Zedboard Programming Guide in SDK
There are three ways you can program the Zedboard:
- Quad SPI Flash
- SD Card
This tutorial will walk you through what you need to know to get started on your projects and program your Zedboard using each of the three possible methods. It is recommended that you first complete the “Getting Started with Vivado” guide before continuing with this project.
A pdf by Xilinx also goes through these processes and was used in creating this guide pdf
- Basic familiarity with Vivado
- This experience can be found by walking through our “Getting Started with Vivado” guide
- Micro-USB cable
- Vivado Design Suite 2016.2
- Newer/older versions can be used, but the procedure may vary slightly
Board Support Files
- Zedboard Support Files
- These files will describe GPIO interfaces on your board and make it easier to select your FPGA board and add GPIO IP blocks.
- Follow the Wiki guide: Vivado Board Files for Digilent 7-Series FPGA Boards on how to install Board Support Files for Vivado.
1. Creating the Project
If you already have a working SDK project continue. If not, complete the getting started with Zynq tutorial to create a simple design to program with.
2. Programming the Zedboard using JTAG
JTAG is primarily used as a programming, debugging, and probing port and communicates through the “PROG” micro-USB port.(J17)
2.1) First, make sure that the jumpers JP7-JP11 are in the JTAG position (shown below) and that the Zedboard is plugged into your computer via micro-USB cord.
2.2) Next click on Xilinx Tools and then Program FPGA
2.3) Make sure you have the correct bit file selected and click finish. SDK should then give you a progress bar and complete the fabric programming
2.4) Finally find the .elf file in your main project, right click and select run as launch on hardware (system debugger) This will load your program into the arm processor and will run your program!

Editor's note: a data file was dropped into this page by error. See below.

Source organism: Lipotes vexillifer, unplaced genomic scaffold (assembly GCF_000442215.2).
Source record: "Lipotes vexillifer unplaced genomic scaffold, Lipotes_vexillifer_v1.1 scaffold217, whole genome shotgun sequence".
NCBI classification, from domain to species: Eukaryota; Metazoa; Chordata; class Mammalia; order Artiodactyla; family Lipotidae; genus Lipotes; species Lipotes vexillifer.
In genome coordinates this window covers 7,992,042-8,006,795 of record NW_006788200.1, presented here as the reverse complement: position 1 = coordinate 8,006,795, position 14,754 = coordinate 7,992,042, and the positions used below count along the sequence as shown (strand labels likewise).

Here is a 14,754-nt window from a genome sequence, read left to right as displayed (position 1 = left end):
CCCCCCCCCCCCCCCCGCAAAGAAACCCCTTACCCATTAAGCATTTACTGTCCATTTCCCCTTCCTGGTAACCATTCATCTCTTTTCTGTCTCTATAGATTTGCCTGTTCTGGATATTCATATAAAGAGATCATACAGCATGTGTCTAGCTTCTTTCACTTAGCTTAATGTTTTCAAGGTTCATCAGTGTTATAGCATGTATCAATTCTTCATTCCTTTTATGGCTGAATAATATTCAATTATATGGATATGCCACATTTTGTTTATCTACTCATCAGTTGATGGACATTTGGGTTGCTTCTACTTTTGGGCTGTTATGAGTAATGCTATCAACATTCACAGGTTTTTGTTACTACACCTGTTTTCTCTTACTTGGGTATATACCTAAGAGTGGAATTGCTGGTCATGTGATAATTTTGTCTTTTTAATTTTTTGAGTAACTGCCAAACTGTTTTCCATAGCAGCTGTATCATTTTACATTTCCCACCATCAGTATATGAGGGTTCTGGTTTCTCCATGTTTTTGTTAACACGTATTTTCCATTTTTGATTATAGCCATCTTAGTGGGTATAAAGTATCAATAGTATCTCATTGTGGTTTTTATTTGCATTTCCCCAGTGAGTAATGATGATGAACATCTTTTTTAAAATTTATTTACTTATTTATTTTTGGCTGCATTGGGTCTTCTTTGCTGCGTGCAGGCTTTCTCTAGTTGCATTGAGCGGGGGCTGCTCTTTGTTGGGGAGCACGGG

3. Programming the Zedboard using an SD card at startup
It is important to note that the SD card that you select to program the Zedboard with must be formatted in Fat32. Other than that your device doesn't have to be empty and can contain other files and folders.
3.3) Create a boot image. This proccess can be found in Appendix A
3.4) Place your boot image file onto a fat32 formatted SD card and plug it into your Zedboard.
3.5) Turn on your Zedboard and your application should run after the blue ready LED turns on.
4. Programming the Zedboard using Quad SPI
Quad SPI Flash is a non-volatile memory that the Zedboard's Zynq chip looks at on every startup. If Quad SPI is flashed then the Zynq will program itself with the contents found in Quad SPI's flash memory. This method of programming your board is great when you have a final project that you would like to demo or display that doesn't need to be edited and therefore reprogrammed.
4.1) Make sure the jumper on JP1 is in the JTAG position
4.2) Create an First Stage Boot Loader by clicking file→new→application project then name it and select FSBL in the second page. You do not need to modify this project at all.
4.3) Create a boot image. This proccess can be found in Appendix A
4.4) Select Xilinx Tools→Program Flash and select your boot image file as your image file. Then press program.
4.5) Now that your QSPI flash is programmed, change the jumpers to the configuration below to program your board from QSPI. When the zedboard is power cycled, your application will run after the blue ready LED lights up
When the zedboard is power cycled, your application will run after the blue ready LED lights up
Appendix A. Creating a boot image in SDK
A.1) Navigate to Xilinx Tools→ Create boot image. You will have the following window show up.
*The next few steps must be done in order
A.2) Select an output BIF file path. This will log the results of the boot image output. The window should also automatically set your output path to the same location. Remember this location as the .bin file will be put on your SD card or QSPI.
A.3) Add the FSBL .elf file which can be found in your bootloader's project debug folder.
Then click ok
A.4) Now add the hardware .bit file which can be found in your hardware platform.
Then click ok
A.5) Finally add your applications .elf file as the last file. This can be found in the project's debug folder.
Click ok and your window should look like below. Once Create Image is pressed, your boot image is created to put on an SD card or into QSPI Flash.
*if your design purely uses the PL, a project elf file is not required